"The Sacramento crowd is one of the best crowds I’ve ever fought in front of – they get behind us, get rowdy, and it pumps me up so much." - Chad Mendes
“Fighter” – that’s what Chad Mendes writes in the little box on his tax return forms, and any other government document that inquires about one’s occupation.
Stripped down to its essence, the 28-year-old Hanford, California native makes his living trading punches and kicks with similarly sized, like-minded individuals every three to six months.
As of late, Mendes has been doing his job better than anyone in his weight class, and arguably better than anyone in the business as a whole.
Over his last four fights, the Team Alpha Male representative has collected four wins, each one ended inside the distance.
When he began his climb up the featherweight ranks, critics would have listed Mendes’ occupation as “just a wrestler,” as the former NCAA Division I National finalist used his pedigree on the mat and ample athleticism to control opponents on the canvas while accruing decision wins in five of his first six WEC and UFC fights combined. > Watch: Team Alpha Male's Secret Weapon
Over the last two years, however, he has become the greatest example of the impact head coach and striking guru Duane “Bang” Ludwig has had on the Sacramento-based team of fighters. Cody McKenzie, Yaotzin Meza, and Darren Elkins were all felled in the opening round – thunderous punches launched by the increasingly confident contender spelling their demise early.
Last time out, Mendes proved beyond a shadow of a doubt that he could – if he was so inclined – go a little more detailed and list his occupation as “Complete Fighter,” as he ran his winning streak to four by becoming the first man to finish durable veteran Clay Guida with strikes.
“It’s tough because Clay’s my buddy, so it was hard to just turn that off,” admits Mendes, whose record now stands at an impressive 15-1 as a result of his current run of success. “We’re friends and we like to hang out, so it was tough to turn that off and tell myself, `You’ve got to beat this guy up.’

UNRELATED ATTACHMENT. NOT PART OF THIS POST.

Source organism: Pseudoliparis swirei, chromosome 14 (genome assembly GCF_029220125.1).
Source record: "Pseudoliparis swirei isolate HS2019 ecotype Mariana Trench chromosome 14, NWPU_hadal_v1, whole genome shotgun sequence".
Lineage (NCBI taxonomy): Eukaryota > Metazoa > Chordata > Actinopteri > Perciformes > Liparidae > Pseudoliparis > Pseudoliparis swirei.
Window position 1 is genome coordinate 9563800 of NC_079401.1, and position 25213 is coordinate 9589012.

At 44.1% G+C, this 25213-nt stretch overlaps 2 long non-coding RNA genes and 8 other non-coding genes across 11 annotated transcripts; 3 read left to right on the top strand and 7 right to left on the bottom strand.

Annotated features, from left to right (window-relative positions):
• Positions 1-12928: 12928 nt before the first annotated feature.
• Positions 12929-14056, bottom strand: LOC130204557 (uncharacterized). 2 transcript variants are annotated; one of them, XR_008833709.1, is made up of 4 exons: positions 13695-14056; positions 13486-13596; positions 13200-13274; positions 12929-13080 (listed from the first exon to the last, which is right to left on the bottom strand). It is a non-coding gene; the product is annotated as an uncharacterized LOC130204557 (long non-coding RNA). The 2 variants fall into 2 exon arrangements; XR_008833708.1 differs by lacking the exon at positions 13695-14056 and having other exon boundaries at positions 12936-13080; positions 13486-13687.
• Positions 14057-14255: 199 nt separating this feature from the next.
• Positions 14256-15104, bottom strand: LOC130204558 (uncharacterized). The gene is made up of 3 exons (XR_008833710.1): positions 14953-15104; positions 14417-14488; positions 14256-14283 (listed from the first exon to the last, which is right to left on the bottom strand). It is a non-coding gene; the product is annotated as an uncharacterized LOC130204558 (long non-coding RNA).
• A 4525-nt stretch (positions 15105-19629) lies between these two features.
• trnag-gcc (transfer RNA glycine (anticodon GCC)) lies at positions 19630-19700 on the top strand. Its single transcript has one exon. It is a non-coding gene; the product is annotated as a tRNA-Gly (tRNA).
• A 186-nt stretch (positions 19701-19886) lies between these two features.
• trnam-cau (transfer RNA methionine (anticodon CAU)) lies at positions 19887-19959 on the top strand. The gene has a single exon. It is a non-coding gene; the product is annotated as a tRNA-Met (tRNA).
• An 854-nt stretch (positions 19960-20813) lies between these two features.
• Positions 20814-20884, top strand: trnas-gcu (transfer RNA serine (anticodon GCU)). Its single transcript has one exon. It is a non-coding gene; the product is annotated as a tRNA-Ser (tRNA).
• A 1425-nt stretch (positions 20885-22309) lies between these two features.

“The goal was to go out there and finish the fight – not just because it was Clay Guida, but because I want to keep racking up those knockouts and those finishes. One thing I was really training for in that fight was the cardio part of it – Clay is known for that, and I focused a lot on that – and in that third round, I still felt great, and I was able to just pinpoint the chin, put one on it, and I was able to put him away.”
Next Man Up
While there are numerous basic or detailed ways Mendes could explain his occupation on those government forms or in conversation, he is a fighter. What he is not is a matchmaker.
Just like everyone else on the UFC roster, the surging former title challenger has his own thoughts about which fighter he should be sharing the cage with next. And just like his colleagues, the name at the top of Mendes’ list rarely ends up being the one listed on his next bout agreement.
“As much as I would like it to be, who I fight is not up to me, it’s up to the UFC, so I basically just have to do what I can control – get in there, and keep destroying these guys they put in front of me.”
Having racked up four straight wins, Mendes had his sights set on a rematch with featherweight champion Jose Aldo, the lone man to beat him at this stage of his career. While the contest happened nearly two years ago, the bitter taste of defeat still lingers, especially given that Mendes appeared to be in control of the bout right up until the moment the Brazilian titleholder ended things with a perfectly placed knee.
Instead of Aldo, Mendes will next share the cage with Nik Lentz, the former lightweight grinder who has earned a trio of victories since making the move down the scale to compete at featherweight. Though not the opponent he had in mind, the truth is that Mendes would have agreed to fight anyone (save for his teammates, of course) to be a part of this weekend’s UFC on FOX fight card in Sacramento.